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Wednesday, February 26, 2020

Review - Murder at Kensington Palace

My apologies for being absent the last few months.  I have many reviews to write and post because I have been reading a good bit.  I just haven't had the time to write the reviews.  Plus I was in a car accident on icy roads and totaled my car back in November.  Although I only had some bruising, the experience left me a bit unsettled and I am just now getting back to the blog.

I truly love this series.  I reviewed the first in the Wrexford and Sloane series, Murder on Swan Lake, (click here) and the second in this new series, Murder at Half Moon Gate (click here). Read on to find out how the third novel in this new historical mystery stacks up.
 
Author: Andrea Penrose
 
Copyright: Sept 2019 (Kensington) 298 pgs
 
Series: 3rd in Wrexford and Sloane Mystery series
 
Sensuality: Mild
 
Mystery Sub-genre: Historical Cozy
 
Main Characters: Widowed Charlotte Sloane, a satirical cartoonist under the name A.J. Quill teams with Earl of Wrexford, former military man and amateur chemist
 
Setting: Regency era, London England
 
Obtained Through: Publisher (via NetGalley) for honest review
 
Book blurb:  "Wrexford and Sloane must unravel secrets within secrets—including a few that entangle their own hearts—when they reunite to solve a string of shocking murders that have horrified Regency London . . .
 
Though Charlotte Sloane’s secret identity as the controversial satirical cartoonist A.J. Quill is safe with the Earl of Wrexford, she’s ill prepared for the rippling effects sharing the truth about her background has cast over their relationship. She thought a bit of space might improve the situation. But when her cousin is murdered and his twin brother is accused of the gruesome crime, Charlotte immediately turns to Wrexford for help in proving the young man’s innocence. Though she finds the brooding scientist just as enigmatic and intense as ever, their partnership is now marked by an unfamiliar tension that seems to complicate every encounter. 
 
Despite this newfound complexity, Wrexford and Charlotte are determined to track down the real killer. Their investigation leads them on a dangerous chase through Mayfair’s glittering ballrooms and opulent drawing rooms, where gossip and rumors swirl to confuse the facts. Was her cousin murdered over a romantic rivalry . . . or staggering gambling debts? Or could the motive be far darker and involve the clandestine scientific society that claimed both brothers as members? The more Charlotte and Wrexford try to unknot the truth, the more tangled it becomes. But they must solve the case soon, before the killer’s madness seizes another victim . . ."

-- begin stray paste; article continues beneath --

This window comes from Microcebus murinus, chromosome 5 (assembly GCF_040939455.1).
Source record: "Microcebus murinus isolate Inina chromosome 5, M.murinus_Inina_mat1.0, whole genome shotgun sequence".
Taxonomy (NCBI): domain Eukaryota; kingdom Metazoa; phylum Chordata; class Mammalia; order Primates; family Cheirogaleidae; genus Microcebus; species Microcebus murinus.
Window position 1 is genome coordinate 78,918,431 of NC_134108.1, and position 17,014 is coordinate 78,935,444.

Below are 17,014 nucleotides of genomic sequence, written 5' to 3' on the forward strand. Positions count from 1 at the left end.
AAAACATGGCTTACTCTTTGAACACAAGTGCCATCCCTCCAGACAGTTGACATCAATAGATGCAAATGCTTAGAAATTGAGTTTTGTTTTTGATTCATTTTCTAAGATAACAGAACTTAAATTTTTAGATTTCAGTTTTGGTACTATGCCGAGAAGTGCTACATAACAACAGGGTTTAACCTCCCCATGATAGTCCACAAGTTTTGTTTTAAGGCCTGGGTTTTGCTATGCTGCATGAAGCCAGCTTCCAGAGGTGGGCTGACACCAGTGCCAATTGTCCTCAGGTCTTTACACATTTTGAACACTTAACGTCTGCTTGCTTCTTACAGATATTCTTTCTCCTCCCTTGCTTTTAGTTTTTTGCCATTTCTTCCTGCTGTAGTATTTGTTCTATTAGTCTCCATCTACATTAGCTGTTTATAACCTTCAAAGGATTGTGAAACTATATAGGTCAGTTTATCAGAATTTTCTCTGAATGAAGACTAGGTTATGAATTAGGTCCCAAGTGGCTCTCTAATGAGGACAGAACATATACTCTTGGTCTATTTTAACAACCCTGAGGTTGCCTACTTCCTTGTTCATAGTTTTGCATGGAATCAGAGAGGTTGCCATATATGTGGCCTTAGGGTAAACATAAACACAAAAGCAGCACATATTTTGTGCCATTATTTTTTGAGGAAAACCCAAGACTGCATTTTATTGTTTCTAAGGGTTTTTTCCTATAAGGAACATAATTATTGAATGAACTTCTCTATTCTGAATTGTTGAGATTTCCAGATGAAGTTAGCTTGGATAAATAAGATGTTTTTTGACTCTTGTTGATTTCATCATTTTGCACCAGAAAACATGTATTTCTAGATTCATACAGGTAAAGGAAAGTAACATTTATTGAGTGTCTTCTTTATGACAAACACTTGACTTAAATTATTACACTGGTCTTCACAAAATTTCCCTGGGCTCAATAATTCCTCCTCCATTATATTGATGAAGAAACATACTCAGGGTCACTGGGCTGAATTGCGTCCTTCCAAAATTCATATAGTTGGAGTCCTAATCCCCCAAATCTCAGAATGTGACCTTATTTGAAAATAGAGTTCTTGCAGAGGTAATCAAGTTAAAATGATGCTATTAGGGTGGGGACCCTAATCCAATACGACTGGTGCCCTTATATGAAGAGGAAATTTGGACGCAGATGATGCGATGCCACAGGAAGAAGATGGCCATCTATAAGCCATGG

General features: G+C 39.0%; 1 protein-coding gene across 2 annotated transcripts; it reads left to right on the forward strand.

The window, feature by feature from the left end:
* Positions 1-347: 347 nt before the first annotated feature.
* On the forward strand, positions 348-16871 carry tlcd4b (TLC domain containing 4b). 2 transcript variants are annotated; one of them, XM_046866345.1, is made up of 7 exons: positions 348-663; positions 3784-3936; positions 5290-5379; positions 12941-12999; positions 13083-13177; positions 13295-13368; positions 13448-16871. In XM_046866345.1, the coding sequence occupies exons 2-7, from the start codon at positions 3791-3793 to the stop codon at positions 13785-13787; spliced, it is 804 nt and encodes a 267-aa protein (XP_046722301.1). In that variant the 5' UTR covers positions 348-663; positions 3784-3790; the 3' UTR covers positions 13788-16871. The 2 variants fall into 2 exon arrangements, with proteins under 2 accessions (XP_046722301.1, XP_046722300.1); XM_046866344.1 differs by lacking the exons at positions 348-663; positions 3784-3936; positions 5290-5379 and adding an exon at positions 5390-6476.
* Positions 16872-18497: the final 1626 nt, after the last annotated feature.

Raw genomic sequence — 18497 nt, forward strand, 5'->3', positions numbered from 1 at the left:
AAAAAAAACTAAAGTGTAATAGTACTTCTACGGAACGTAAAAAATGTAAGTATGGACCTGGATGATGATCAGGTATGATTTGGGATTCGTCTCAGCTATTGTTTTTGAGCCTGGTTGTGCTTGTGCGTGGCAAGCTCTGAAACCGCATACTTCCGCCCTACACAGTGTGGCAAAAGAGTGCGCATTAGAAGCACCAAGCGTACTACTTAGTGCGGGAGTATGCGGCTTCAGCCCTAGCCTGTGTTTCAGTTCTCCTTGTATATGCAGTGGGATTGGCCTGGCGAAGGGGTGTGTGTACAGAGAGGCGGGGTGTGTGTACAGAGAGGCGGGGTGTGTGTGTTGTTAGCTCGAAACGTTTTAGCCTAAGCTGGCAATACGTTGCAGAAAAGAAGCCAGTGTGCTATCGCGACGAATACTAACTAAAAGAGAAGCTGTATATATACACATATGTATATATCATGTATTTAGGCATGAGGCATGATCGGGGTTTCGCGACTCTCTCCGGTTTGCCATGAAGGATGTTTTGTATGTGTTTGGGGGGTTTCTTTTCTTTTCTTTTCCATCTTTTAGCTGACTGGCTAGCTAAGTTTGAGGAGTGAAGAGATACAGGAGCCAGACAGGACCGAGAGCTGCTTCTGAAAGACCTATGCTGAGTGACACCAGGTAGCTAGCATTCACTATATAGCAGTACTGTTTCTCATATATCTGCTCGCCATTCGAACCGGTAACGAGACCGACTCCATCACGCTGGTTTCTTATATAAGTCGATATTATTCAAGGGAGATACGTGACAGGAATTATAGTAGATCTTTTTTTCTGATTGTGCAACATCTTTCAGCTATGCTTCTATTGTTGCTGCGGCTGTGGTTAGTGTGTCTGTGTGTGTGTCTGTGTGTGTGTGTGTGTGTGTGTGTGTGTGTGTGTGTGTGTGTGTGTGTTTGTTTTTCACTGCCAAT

Charlotte Sloane and the Earl of Wrexford, Wrex for short, team up again for this complicated and dangerous case.  Their relationship is tense at times and the reader is in the middle of it.  The two street urchins Charlotte has officially adopted, Raven and Hawk, are being tutored while still maintaining some of their street habits.  They are a joy to watch blossoming.  This story also provides more of Charlotte's background story.

The setting of Regency London provides great atmosphere and is one of the strong aspects of the series.  I enjoy how the scientific advances of the era are spotlighted.  Add a vicious serial killer, the Bloody Butcher, to the foggy mists of London and you have Gothic gold.  The plot and subplots immediately grabbed hold of me and didn't let go though a few twists and turns.  Ms. Penrose's writing style also contributed to create a page-turning suspenseful tale.

The killer reveal lived up to the standard set by the two previous books with nail biting tension and harrowing danger.  Excellent!  The wrap up left me wishing for the next book.

I enjoy the sharp dialog between Wrexford and Charlotte and how she is respectable yet has a network of street people who feed her information.  Her character is complex and layered.  Wrexford isn't so much brooding as disinterested with the typical superficial interests of the nobility and grouchy.  The two play off each other believably and with wry humor.  The era of scientific exploration adds realism along with the visceral descriptions of everything from Newgate prison to the ball rooms.  To sum it up, this novel is another gem in the series crown.  If you enjoy historical mysteries, this isn't to be missed.
 
Rating:  Near Perfect - Couldn't Put it down. Buy two copies, one for you and one for a friend. 


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